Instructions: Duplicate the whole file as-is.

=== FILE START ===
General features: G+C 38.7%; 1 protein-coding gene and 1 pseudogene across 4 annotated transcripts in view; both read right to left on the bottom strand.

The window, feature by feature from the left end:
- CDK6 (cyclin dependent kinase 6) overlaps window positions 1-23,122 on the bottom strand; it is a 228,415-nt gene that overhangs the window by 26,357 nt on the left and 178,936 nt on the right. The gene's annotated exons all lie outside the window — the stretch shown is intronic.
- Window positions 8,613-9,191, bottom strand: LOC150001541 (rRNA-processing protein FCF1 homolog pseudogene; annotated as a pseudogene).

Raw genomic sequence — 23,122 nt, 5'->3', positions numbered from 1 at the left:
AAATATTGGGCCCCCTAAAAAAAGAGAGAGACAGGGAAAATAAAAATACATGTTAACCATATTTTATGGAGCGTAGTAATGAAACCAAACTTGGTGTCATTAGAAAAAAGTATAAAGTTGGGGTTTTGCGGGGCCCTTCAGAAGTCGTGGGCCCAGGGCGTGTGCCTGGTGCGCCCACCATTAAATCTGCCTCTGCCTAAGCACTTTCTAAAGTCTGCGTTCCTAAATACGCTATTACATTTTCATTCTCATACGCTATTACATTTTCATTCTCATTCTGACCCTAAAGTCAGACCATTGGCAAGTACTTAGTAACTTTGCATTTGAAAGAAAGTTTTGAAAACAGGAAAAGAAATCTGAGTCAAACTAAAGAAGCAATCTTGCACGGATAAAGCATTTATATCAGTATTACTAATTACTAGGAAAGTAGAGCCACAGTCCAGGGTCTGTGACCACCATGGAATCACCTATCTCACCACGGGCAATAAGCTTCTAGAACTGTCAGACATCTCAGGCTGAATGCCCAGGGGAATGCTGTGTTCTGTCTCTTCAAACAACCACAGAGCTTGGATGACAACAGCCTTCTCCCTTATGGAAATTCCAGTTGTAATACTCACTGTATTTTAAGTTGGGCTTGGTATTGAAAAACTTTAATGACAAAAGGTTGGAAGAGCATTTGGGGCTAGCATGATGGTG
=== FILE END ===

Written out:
General features: G+C 38.7%; 1 protein-coding gene and 1 pseudogene across 4 annotated transcripts in view; both read right to left on the bottom strand.

The window, feature by feature from the left end:
- CDK6 (cyclin dependent kinase 6) overlaps window positions 1-23,122 on the bottom strand; it is a 228,415-nt gene that overhangs the window by 26,357 nt on the left and 178,936 nt on the right. The gene's annotated exons all lie outside the window — the stretch shown is intronic.
- Window positions 8,613-9,191, bottom strand: LOC150001541 (rRNA-processing protein FCF1 homolog pseudogene; annotated as a pseudogene).

Raw genomic sequence — 23,122 nt, 5'->3', positions numbered from 1 at the left:
AAATATTGGGCCCCCTAAAAAAAGAGAGAGACAGGGAAAATAAAAATACATGTTAACCATATTTTATGGAGCGTAGTAATGAAACCAAACTTGGTGTCATTAGAAAAAAGTATAAAGTTGGGGTTTTGCGGGGCCCTTCAGAAGTCGTGGGCCCAGGGCGTGTGCCTGGTGCGCCCACCATTAAATCTGCCTCTGCCTAAGCACTTTCTAAAGTCTGCGTTCCTAAATACGCTATTACATTTTCATTCTCATACGCTATTACATTTTCATTCTCATTCTGACCCTAAAGTCAGACCATTGGCAAGTACTTAGTAACTTTGCATTTGAAAGAAAGTTTTGAAAACAGGAAAAGAAATCTGAGTCAAACTAAAGAAGCAATCTTGCACGGATAAAGCATTTATATCAGTATTACTAATTACTAGGAAAGTAGAGCCACAGTCCAGGGTCTGTGACCACCATGGAATCACCTATCTCACCACGGGCAATAAGCTTCTAGAACTGTCAGACATCTCAGGCTGAATGCCCAGGGGAATGCTGTGTTCTGTCTCTTCAAACAACCACAGAGCTTGGATGACAACAGCCTTCTCCCTTATGGAAATTCCAGTTGTAATACTCACTGTATTTTAAGTTGGGCTTGGTATTGAAAAACTTTAATGACAAAAGGTTGGAAGAGCATTTGGGGCTAGCATGATGGTG